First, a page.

The gig economy currently employs more than 50 million Americans – 34% of the U.S. workforce.
With an entire marketplace for gig work now easily accessible in apps and online, we’ve seen a boom in the gig economy. The gig workforce is adding $715 billion annually to the economy through freelance work, and researchers project that half of the working U.S. population will move into gig work within the next five years, according to an Elance report.
What does this mean for traditional employers? How will talent acquisition compete now that job seekers have countless options for work?
These questions came up in a recent webinar on the gig economy. Talent experts Courtney Gear and Cheryl Oxley shared insight on how talent acquisition teams can lean into, rather than resist the transformation taking place in today’s workforce. They also answered questions on how gig workers are impacting traditional businesses, and how traditional businesses are adapting the growing gig workforce.
How do gig workers impact a company’s culture?
Typically, gig workers are temporary and might work sporadically, or will work until a project is done and then move on. They usually aren’t performance appraised, and don’t receive training like a full-time employee would. But, if they’re interacting with your company on a regular basis, even for a short term, they’re going to have an impact on your culture.
The degree to which gig workers impact your culture will depend on their level of involvement, as well as how many gig workers you hire and how often you hire them.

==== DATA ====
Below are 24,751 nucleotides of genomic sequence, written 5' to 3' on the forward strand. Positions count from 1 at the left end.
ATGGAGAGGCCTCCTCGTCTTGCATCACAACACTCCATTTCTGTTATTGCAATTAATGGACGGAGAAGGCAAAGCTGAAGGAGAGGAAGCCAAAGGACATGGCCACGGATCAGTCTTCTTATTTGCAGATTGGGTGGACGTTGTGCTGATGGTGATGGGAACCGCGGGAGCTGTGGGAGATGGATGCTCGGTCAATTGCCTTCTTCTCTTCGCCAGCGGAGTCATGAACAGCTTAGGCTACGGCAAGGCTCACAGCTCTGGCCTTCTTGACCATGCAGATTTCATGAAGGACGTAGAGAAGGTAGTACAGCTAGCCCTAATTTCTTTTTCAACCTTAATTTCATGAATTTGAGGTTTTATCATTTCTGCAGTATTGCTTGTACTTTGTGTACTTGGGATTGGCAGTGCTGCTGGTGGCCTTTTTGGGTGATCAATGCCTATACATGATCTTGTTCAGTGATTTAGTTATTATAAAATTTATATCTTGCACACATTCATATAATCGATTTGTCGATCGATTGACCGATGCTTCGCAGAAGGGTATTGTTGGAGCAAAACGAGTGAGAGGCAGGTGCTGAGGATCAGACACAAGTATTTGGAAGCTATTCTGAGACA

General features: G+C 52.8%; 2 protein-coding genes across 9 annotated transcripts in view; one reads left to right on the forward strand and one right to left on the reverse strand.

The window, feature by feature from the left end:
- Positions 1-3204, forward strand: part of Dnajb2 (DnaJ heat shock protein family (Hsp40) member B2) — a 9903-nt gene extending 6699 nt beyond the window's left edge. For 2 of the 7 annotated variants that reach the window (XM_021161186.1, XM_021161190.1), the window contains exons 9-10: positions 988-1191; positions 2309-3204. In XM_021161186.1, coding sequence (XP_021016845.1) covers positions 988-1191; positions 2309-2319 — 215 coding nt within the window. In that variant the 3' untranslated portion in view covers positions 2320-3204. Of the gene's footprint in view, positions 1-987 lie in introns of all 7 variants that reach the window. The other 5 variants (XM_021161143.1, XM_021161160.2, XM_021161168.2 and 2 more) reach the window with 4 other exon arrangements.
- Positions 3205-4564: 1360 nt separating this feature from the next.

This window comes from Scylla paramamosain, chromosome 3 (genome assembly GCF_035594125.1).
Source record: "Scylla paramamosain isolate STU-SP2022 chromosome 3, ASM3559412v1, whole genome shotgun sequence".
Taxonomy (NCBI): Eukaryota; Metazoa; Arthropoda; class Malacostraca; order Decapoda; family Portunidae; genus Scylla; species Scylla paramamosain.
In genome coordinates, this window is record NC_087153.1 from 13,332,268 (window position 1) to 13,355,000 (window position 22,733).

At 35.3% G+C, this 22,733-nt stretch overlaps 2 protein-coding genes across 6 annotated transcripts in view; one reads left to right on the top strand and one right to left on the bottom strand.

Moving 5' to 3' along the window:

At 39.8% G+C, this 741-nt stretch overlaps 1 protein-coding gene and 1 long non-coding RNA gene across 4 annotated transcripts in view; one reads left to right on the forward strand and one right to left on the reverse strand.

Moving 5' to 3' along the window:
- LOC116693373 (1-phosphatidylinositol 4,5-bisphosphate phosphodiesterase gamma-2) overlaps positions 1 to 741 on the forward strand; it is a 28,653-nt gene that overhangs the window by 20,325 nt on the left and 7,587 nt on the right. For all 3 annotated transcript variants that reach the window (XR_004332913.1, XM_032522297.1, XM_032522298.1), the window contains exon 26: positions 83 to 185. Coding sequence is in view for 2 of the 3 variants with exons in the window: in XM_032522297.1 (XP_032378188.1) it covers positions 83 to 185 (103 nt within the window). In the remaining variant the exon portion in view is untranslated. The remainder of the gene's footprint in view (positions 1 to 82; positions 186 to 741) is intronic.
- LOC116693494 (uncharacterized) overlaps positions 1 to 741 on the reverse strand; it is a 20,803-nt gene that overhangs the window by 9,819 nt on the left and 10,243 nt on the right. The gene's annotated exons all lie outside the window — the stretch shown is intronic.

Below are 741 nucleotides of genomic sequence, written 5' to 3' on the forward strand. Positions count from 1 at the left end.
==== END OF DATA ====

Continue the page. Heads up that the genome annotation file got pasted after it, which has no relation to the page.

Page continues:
If you use gig workers on a project-by-project basis, they will likely pick up on your existing culture, and it’s possible they will add their own outside flavor. Using a culture analytics tool, you can track culture changes over time and measure the impact that gig workers are having on your culture.
Culture is also important in companies that operate on a gig model. Gig workers may not have as many opportunities for team building and collaboration, but the social systems that guide behavior are still at play. A gig culture will likely reflect values such as Adaptability, and employees will tend to have higher levels of self-reliance and follow through.
How can you change the mindset of talent acquisition teams who view gig workers as job hoppers?
Talent acquisition or recruiters might make the assumption that gig workers are job hoppers, unreliable or unable to hold a job for long. Other common myths are that gig workers are lazy, uninterested in career growth, or only gigging because they can’t get a ‘real’ job.
But in fact, more than half of workers in the gig economy began freelancing by choice, not necessity. That’s because gig work offers flexibility, autonomy, and variety, which is appealing to people who dislike the more rigid corporate environment.
Talent acquisition teams can benefit from leveraging gig workers as an additional talent pool. In today’s economy, it’s hard to find good talent, so rather than disqualifying gig workers, talent acquisition can use this talent pool to fill positions faster.
It’s a mindset shift that has to happen if companies want to stay competitive, and it starts by thinking differently about what makes someone a good fit for the job. Keep in mind, too, that gig workers gain experience going from one gig to the next, and they get exposure to many different types of companies. This makes them a more well rounded employee who can bring a lot of value to your organization.
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To learn more about how to win talent in the gig workforce, watch our on-demand webinar: How to Stay Competitive in the Gig Economy.